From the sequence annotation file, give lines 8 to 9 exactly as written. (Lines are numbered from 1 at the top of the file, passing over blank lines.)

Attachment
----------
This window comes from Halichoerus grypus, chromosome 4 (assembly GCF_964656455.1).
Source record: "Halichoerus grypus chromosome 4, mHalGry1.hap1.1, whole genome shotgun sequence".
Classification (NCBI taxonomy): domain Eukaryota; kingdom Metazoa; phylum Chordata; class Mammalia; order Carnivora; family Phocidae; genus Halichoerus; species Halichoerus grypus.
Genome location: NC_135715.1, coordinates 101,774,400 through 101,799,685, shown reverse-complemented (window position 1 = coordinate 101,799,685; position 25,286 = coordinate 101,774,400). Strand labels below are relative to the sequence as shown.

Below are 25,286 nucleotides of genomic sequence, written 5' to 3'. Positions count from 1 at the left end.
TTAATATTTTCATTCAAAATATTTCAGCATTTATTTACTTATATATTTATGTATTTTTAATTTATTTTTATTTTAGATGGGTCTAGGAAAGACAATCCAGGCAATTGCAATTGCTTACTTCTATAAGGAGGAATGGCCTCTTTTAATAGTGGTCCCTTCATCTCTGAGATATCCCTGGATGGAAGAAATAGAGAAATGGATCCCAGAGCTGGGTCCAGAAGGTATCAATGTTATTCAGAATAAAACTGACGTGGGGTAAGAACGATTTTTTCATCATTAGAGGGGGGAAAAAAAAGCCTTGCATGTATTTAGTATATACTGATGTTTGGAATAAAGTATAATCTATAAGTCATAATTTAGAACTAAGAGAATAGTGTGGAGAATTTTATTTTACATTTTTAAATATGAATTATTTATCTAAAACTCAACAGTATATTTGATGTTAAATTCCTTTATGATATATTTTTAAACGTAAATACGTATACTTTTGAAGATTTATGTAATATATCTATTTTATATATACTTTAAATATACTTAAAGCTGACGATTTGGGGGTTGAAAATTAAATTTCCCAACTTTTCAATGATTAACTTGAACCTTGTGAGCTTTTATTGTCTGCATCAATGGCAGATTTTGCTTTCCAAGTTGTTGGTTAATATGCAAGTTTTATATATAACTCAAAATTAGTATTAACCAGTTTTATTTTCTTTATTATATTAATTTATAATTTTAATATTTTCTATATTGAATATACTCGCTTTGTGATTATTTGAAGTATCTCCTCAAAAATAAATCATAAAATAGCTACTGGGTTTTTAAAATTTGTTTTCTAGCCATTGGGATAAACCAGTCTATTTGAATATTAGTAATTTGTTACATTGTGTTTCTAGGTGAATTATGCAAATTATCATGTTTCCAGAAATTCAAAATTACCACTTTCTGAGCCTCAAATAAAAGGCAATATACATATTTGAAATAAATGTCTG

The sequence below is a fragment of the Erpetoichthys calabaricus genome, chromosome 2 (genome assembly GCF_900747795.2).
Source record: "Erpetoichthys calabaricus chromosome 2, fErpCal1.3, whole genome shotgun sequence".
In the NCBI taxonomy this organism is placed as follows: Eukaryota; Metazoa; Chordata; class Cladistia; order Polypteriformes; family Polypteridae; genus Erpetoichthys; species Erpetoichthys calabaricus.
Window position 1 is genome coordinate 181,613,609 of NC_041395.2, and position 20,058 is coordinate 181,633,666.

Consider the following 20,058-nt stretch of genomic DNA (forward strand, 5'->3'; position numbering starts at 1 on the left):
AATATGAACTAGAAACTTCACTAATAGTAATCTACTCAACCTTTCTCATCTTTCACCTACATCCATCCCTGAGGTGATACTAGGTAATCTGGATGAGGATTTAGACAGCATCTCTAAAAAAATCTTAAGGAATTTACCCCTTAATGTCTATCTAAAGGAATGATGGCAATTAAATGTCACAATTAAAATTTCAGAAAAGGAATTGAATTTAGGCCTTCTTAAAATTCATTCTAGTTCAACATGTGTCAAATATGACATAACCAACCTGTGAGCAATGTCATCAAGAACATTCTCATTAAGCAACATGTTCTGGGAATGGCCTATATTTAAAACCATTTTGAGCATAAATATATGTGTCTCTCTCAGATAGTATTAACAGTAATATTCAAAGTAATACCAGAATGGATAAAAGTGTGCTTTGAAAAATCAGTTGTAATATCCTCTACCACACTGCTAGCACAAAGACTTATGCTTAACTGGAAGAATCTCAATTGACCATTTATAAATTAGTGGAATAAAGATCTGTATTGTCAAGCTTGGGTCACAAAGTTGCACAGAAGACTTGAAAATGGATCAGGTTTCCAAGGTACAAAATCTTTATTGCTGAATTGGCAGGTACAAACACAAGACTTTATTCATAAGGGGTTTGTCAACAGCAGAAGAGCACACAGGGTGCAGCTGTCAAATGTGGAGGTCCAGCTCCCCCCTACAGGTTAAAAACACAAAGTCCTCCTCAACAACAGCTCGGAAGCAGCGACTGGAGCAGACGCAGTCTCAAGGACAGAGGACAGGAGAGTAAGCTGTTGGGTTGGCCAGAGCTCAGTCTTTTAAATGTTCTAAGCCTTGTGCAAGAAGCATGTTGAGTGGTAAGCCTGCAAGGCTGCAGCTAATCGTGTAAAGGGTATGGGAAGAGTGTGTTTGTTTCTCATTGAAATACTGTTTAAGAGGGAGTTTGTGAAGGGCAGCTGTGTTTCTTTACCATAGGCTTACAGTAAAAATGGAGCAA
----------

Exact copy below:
Source record: "Erpetoichthys calabaricus chromosome 2, fErpCal1.3, whole genome shotgun sequence".
In the NCBI taxonomy this organism is placed as follows: Eukaryota; Metazoa; Chordata; class Cladistia; order Polypteriformes; family Polypteridae; genus Erpetoichthys; species Erpetoichthys calabaricus.